• We recommend using a bassinet that attaches safely and securely to parents’ bed, which allows both mother and baby to have their own sleeping space, while baby still enjoys sleeping close to mommy for easier feeding and comforting.
  • If bed-sharing, practice these safe precautions:
    • Place babies to sleep on their backs.
    • Be sure there are no crevices between the mattress and guardrail or headboard that allows baby’s head to sink into.
    • Do not allow anyone but mother to sleep next to the baby, since only mothers have that protective awareness of baby.  Place baby between mother and a guardrail, not between mother and father. Father should sleep on the other side of mother.
    • Don’t fall asleep with baby on a cushy surface, such as a beanbag, couch, or wavy waterbed.
    • Don’t bed-share if you smoke or are under the influence of drugs, alcohol, or medications that affect your sleep.

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About the author

Lisa Arneill

Mom of 2 boys and founder of and World Traveled Family. When I'm not running around after my boys, I'm looking for our next vacation spot!


  • Thank you for posting an article that highlights the fact that there are respected professionals who believe that cosleeping can be done safely. The reason why people are so angered by the campaign is because it is trying to eliminate cosleeping rather than highlight what the dangers are and eliminate them. I’m glad that this article presents a more balanced view.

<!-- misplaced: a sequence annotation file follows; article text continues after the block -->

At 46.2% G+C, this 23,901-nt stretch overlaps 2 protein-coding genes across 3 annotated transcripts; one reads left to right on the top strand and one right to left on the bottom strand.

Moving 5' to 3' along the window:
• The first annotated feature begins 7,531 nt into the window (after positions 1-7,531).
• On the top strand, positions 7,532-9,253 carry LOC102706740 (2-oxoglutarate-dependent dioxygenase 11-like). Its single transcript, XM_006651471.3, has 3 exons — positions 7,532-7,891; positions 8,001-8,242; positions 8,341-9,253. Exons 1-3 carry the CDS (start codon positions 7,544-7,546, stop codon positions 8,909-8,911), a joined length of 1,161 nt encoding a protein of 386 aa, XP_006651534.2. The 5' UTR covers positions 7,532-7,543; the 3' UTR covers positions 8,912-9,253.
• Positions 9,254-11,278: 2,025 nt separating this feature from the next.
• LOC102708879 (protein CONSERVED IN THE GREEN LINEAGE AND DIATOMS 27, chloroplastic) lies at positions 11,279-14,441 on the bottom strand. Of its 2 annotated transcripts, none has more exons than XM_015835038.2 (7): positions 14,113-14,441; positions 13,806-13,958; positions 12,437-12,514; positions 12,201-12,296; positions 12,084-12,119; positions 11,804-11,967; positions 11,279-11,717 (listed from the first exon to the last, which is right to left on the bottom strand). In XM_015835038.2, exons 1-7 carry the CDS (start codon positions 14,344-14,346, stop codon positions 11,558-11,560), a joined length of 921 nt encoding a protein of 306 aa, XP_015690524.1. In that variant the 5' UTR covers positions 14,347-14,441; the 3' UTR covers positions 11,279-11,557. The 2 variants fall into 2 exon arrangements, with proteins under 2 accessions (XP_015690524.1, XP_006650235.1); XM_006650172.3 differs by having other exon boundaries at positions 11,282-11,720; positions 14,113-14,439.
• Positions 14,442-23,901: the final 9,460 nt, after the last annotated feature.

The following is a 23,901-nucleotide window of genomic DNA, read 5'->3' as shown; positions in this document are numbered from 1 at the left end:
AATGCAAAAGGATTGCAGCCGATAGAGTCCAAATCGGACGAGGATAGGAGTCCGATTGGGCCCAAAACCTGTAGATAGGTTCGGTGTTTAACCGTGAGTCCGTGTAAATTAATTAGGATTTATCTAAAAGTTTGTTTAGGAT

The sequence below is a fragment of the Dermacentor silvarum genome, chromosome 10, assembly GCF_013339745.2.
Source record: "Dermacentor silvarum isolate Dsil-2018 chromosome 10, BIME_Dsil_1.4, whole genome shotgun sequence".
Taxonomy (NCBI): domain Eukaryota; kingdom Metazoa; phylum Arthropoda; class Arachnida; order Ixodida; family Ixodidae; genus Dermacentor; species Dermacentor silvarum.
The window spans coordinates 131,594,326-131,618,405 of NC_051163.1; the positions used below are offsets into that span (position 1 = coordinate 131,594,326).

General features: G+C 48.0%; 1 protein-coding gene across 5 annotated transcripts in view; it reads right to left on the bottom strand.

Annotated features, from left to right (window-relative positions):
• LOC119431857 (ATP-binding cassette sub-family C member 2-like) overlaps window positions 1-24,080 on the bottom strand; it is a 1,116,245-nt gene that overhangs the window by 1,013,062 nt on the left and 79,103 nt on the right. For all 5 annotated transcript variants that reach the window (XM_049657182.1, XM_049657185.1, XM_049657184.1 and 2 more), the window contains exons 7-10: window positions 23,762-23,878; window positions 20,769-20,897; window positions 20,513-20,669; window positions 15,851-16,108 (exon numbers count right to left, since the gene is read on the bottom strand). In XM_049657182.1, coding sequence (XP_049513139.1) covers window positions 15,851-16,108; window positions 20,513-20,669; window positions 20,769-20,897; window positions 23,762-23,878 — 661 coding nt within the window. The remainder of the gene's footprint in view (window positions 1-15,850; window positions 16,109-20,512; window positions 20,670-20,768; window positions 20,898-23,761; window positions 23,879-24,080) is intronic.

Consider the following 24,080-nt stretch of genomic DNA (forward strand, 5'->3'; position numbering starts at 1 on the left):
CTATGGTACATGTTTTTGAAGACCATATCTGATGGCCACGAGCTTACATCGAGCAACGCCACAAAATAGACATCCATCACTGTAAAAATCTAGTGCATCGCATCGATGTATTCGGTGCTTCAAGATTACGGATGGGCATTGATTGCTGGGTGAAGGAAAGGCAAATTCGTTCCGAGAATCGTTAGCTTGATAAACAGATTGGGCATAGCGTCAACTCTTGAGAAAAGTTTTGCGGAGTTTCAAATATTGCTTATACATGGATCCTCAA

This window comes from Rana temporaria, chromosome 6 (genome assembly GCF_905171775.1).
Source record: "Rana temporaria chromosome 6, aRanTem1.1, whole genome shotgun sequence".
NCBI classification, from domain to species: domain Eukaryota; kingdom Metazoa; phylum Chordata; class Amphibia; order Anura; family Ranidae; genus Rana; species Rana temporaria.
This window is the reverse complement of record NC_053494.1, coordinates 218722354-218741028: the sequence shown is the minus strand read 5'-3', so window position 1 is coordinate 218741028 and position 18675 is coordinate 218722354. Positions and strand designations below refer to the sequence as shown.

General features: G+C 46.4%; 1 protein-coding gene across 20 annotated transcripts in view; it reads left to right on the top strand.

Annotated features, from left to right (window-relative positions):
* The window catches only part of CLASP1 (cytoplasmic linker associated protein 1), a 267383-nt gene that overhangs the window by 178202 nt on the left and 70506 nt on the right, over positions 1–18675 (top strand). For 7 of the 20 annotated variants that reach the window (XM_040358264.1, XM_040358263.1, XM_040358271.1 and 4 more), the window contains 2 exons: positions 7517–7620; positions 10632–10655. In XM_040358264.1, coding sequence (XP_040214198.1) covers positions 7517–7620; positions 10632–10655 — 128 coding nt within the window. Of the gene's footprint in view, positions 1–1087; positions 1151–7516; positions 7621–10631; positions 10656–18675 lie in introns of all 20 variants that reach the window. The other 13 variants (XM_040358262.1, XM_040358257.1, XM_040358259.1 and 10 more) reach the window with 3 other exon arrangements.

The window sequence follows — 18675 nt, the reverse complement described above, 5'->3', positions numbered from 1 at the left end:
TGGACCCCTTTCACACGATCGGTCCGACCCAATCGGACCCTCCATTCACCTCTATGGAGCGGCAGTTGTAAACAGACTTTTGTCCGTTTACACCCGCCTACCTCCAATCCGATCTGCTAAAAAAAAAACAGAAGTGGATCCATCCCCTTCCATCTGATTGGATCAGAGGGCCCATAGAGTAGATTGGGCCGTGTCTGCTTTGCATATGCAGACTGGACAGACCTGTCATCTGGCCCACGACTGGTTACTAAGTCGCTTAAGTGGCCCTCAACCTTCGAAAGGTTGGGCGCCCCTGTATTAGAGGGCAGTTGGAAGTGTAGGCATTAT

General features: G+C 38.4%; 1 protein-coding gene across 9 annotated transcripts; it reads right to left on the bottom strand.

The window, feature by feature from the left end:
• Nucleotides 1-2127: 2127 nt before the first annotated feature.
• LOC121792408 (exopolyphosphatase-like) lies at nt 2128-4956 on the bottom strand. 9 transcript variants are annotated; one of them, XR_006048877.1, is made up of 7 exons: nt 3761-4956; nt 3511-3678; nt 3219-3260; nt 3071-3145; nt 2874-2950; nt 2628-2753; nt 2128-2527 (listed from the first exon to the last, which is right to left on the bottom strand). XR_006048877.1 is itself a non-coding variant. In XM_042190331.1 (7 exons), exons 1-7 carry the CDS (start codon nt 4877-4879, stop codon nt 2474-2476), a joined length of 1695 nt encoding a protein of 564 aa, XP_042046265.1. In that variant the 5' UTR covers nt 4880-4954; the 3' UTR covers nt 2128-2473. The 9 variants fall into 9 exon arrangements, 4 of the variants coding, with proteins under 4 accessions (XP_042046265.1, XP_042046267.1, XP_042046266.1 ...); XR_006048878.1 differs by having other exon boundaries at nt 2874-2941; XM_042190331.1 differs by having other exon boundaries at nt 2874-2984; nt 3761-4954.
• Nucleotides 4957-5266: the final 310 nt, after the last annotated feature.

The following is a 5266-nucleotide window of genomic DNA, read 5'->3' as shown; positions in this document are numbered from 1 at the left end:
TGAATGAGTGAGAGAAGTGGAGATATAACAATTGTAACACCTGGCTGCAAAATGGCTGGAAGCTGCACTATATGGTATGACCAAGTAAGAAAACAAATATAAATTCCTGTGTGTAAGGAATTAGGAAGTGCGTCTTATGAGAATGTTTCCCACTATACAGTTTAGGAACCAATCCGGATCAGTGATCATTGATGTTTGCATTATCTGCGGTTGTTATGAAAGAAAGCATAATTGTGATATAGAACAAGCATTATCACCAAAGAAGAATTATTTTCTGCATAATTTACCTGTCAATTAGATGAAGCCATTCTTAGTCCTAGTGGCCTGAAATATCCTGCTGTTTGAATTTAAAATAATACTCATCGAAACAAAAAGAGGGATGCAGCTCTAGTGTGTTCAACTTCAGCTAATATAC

• Often babies who suffocate from sleeping with their parents are placed in the co-sleeping category when really those sleeping arrangements weren’t planned but just happened because of exhaustion or convenience. Many parents KNOW it can be done properly and it’s important to us to highlight that.

  • Ironically when my first daughter was born in 1992 the advice was to place the newborn on their stomachs then they had several deaths from choking to death unable to move their little heads. Fast forward my youngest daughter is born then it’s place the newborn on their back. As a parent I never slept with my infant in my bed nor did I have a bassinet. A brand new crib doesn’t have to be the most expensive it’s best to get one with the proper distance between the bars. Some opt to have someone’s old crib for sentimental value maybe it was in the family for 50 years these are hazards that may cause the death of an infant. While new parents want the newborn to be quite comfortable with a pillow it’s best to wait a bit before allowing a pillow as these have been know to suffocate an infant then it’s ruled a SIDS death.

  • In my country (Jamaica) it is quite common for babies to sleep in the bed with adults and you never hear of SIDS happening. It has a lot to do with the bedding and the culture I would think.